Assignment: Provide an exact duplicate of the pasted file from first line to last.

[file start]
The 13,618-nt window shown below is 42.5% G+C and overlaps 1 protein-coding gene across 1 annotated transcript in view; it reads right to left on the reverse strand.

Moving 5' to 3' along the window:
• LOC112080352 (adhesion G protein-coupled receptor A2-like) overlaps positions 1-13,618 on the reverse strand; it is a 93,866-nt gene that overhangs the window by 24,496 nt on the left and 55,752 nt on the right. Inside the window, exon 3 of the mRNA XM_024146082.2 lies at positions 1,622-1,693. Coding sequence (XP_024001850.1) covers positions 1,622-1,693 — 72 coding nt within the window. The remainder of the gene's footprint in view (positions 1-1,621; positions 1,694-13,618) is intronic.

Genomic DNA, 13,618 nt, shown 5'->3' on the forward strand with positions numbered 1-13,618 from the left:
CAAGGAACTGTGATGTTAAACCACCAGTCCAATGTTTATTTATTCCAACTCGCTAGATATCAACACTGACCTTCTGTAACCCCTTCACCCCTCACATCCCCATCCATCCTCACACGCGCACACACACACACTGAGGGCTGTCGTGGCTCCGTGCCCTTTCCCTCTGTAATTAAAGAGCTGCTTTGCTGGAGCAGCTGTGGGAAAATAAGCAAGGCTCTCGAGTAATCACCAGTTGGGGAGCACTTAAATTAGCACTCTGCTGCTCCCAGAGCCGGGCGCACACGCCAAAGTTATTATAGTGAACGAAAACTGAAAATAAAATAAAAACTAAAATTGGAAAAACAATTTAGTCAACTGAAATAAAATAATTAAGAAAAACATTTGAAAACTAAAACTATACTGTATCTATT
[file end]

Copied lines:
The 13,618-nt window shown below is 42.5% G+C and overlaps 1 protein-coding gene across 1 annotated transcript in view; it reads right to left on the reverse strand.

Moving 5' to 3' along the window:
• LOC112080352 (adhesion G protein-coupled receptor A2-like) overlaps positions 1-13,618 on the reverse strand; it is a 93,866-nt gene that overhangs the window by 24,496 nt on the left and 55,752 nt on the right. Inside the window, exon 3 of the mRNA XM_024146082.2 lies at positions 1,622-1,693. Coding sequence (XP_024001850.1) covers positions 1,622-1,693 — 72 coding nt within the window. The remainder of the gene's footprint in view (positions 1-1,621; positions 1,694-13,618) is intronic.

Genomic DNA, 13,618 nt, shown 5'->3' on the forward strand with positions numbered 1-13,618 from the left:
CAAGGAACTGTGATGTTAAACCACCAGTCCAATGTTTATTTATTCCAACTCGCTAGATATCAACACTGACCTTCTGTAACCCCTTCACCCCTCACATCCCCATCCATCCTCACACGCGCACACACACACACTGAGGGCTGTCGTGGCTCCGTGCCCTTTCCCTCTGTAATTAAAGAGCTGCTTTGCTGGAGCAGCTGTGGGAAAATAAGCAAGGCTCTCGAGTAATCACCAGTTGGGGAGCACTTAAATTAGCACTCTGCTGCTCCCAGAGCCGGGCGCACACGCCAAAGTTATTATAGTGAACGAAAACTGAAAATAAAATAAAAACTAAAATTGGAAAAACAATTTAGTCAACTGAAATAAAATAATTAAGAAAAACATTTGAAAACTAAAACTATACTGTATCTATT